Roger Stone Wants to 'Crush Jeff Sessions'

Republican strategist and avowed agent provocateur Roger Stone was one of the most vocal supporters of Donald Trump's 2016 campaign. However, now he finds himself at odds with the presidential administration on one key issue: marijuana.


Stone, a legalization proponent who ironically memorialized drug war icon Richard Nixon with a back tattoo, was barred from speaking at a cannabis business exposition amid backlash from certain industry groups earlier this month. And his calls for federal marijuana reform have been met with skepticism by some advocates, who question his influence over the president and a Justice Department that seems eager to intervene in states where marijuana is legal.

But on Friday, Stone cast critics in the movement aside and vowed to lead a bipartisan effort to ensure that state marijuana laws would be protected under the Trump administration. Speaking to a small crowd inside the Alchemy Vape Lounge in downtown Los Angeles, Stone said he would unite lawmakers on both sides of the aisle to keep the Justice Department out of legal marijuana states and push for marijuana rescheduling.


"I know that, having spoken to the president myself and having worked with him on his position on this issue during the campaign, that he is a supporter of states' rights on the question of legalized marijuana and continued access," Stone told ATTN:. "It's [Attorney General Jeff] Sessions who's out of step. It's not the president who's out of step."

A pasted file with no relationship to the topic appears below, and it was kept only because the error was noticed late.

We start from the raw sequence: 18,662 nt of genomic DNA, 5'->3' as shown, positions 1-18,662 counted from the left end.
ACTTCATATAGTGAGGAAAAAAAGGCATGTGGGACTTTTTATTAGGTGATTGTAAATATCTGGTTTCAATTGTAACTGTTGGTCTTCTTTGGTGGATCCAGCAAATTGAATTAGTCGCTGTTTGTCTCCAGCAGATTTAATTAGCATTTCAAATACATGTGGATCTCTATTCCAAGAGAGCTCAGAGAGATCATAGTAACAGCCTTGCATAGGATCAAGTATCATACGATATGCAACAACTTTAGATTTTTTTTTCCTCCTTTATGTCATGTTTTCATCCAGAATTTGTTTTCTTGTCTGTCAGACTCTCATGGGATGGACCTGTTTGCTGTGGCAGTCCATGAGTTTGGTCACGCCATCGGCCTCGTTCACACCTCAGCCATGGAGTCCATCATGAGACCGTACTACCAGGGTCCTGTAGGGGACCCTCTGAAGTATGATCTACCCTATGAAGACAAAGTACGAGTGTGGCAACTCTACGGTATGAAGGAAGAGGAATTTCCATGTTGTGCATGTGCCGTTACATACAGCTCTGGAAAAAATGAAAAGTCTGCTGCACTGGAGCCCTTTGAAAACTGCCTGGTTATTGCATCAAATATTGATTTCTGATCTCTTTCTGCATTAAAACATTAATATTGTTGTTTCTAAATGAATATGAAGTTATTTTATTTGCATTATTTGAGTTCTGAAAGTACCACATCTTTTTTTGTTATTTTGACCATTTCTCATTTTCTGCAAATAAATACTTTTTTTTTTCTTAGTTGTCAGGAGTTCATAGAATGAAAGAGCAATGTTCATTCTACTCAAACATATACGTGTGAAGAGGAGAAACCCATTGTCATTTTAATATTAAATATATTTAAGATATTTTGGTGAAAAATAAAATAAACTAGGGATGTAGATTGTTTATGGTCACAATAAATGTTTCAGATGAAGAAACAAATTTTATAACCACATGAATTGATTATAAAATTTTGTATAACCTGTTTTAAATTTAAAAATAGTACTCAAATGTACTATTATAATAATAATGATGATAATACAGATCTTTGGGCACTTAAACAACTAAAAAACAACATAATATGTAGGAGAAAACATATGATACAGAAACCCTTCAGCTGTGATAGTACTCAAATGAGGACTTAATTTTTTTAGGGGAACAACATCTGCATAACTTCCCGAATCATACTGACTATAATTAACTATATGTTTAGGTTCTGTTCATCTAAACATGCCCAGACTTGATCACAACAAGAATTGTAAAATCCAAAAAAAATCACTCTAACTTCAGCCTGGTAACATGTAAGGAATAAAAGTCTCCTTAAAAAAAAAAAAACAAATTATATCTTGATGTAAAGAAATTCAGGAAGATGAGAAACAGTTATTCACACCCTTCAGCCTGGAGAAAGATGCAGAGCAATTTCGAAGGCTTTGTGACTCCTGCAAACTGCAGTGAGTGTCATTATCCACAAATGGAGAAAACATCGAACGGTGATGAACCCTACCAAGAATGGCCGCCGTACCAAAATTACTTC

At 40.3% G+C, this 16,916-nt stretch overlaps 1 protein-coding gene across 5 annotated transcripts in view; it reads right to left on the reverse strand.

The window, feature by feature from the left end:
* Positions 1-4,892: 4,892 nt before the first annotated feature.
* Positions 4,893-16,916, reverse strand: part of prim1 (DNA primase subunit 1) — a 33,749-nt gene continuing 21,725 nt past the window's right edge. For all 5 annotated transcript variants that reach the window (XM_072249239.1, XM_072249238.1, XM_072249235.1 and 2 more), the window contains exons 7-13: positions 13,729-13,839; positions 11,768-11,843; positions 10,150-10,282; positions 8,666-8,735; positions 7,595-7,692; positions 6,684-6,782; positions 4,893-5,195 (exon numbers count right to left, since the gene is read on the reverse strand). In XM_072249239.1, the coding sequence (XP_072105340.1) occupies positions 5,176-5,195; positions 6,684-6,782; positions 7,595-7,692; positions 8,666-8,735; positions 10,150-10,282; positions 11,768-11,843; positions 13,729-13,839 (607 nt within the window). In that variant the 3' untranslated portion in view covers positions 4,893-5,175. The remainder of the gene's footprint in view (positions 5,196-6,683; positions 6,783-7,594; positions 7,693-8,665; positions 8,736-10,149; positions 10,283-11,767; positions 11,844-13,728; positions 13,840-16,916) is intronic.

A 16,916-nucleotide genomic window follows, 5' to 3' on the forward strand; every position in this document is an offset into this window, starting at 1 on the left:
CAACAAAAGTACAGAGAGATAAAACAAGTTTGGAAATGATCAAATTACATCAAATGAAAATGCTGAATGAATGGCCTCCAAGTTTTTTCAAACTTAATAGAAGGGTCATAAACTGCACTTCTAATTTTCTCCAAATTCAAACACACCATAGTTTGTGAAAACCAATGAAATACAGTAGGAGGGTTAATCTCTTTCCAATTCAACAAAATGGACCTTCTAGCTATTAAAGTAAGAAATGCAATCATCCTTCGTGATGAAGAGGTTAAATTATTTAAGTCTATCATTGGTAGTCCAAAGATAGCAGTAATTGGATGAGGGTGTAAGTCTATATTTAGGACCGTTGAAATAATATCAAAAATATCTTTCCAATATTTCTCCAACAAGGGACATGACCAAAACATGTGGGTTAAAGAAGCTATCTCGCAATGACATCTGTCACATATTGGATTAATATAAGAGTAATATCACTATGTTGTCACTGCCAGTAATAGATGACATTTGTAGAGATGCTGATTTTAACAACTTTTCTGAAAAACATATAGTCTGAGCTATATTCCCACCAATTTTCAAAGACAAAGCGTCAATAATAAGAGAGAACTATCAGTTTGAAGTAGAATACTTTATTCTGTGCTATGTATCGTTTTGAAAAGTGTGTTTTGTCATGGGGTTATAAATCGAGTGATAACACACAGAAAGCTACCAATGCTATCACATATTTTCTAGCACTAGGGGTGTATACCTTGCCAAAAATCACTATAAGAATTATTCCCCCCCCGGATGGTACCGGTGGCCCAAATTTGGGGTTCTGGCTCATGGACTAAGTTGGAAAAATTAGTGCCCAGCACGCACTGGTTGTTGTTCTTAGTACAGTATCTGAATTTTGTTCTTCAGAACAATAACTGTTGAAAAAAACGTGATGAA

States that have legalized marijuana for medical or recreational purposes have always operated in a legal gray area. Federal law strictly prohibits cannabis under the Controlled Substances Act, which places marijuana next to drugs like heroin in terms of medical usefulness and potential for abuse. Since Sessions, who adamantly opposes marijuana reform, took over the Justice Department, the fate of legal states has become even murkier.

Though Trump has pledged to protect states medical marijuana laws, Sessions' intentions remain unclear. He launched a task force in April that was meant to review existing state marijuana programs to guide federal policy, and he's hinted at expanding the list of circumstances under which the Justice Department could use federal funds to enforce prohibition in legal states.

Protections to prevent the Justice Department from using federal funds to enforce prohibition in legal states have been in place, and renewed each year, since 2014. They had been under threat under the current administration until Trump included them in a temporary budget deal with Democrats.

Stone said Sessions "went and lobbied individual members of the committee not to allow the attachment," but that fell through when Trump struck a deal with Democratic leaders this week, which included the marijuana protections in a three-month budget deal tied to funds for Hurricane Harvey recovery efforts.

That means "I have until December to crush Jeff Sessions and his crazy fucking idea," Stone said.

"The president has to order Sessions—and [White House chief of staff John] Kelly, who's also a big drug warrior—to knock it off," he said. "This is not what the people voted for. This is not the position the president took during the campaign. I think I can do that."